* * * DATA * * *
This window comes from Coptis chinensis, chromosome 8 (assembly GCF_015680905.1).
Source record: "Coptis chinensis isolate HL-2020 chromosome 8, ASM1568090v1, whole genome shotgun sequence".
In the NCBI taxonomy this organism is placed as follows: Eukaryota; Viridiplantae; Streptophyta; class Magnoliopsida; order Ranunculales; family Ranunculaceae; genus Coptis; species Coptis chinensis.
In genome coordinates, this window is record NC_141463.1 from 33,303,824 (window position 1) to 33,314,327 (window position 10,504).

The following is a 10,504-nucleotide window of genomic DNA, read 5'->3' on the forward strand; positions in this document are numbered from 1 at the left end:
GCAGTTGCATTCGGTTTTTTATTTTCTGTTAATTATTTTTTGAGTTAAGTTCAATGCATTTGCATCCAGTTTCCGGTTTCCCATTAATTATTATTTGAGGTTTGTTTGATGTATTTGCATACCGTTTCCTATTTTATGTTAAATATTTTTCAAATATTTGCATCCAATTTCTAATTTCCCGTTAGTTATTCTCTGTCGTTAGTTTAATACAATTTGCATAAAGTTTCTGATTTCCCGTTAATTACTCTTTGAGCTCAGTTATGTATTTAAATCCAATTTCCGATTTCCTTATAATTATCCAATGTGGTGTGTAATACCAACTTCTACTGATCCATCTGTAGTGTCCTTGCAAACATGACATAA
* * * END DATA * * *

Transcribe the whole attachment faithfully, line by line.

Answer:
This window comes from Coptis chinensis, chromosome 8 (assembly GCF_015680905.1).
Source record: "Coptis chinensis isolate HL-2020 chromosome 8, ASM1568090v1, whole genome shotgun sequence".
In the NCBI taxonomy this organism is placed as follows: Eukaryota; Viridiplantae; Streptophyta; class Magnoliopsida; order Ranunculales; family Ranunculaceae; genus Coptis; species Coptis chinensis.
In genome coordinates, this window is record NC_141463.1 from 33,303,824 (window position 1) to 33,314,327 (window position 10,504).

The following is a 10,504-nucleotide window of genomic DNA, read 5'->3' on the forward strand; positions in this document are numbered from 1 at the left end:
GCAGTTGCATTCGGTTTTTTATTTTCTGTTAATTATTTTTTGAGTTAAGTTCAATGCATTTGCATCCAGTTTCCGGTTTCCCATTAATTATTATTTGAGGTTTGTTTGATGTATTTGCATACCGTTTCCTATTTTATGTTAAATATTTTTCAAATATTTGCATCCAATTTCTAATTTCCCGTTAGTTATTCTCTGTCGTTAGTTTAATACAATTTGCATAAAGTTTCTGATTTCCCGTTAATTACTCTTTGAGCTCAGTTATGTATTTAAATCCAATTTCCGATTTCCTTATAATTATCCAATGTGGTGTGTAATACCAACTTCTACTGATCCATCTGTAGTGTCCTTGCAAACATGACATAA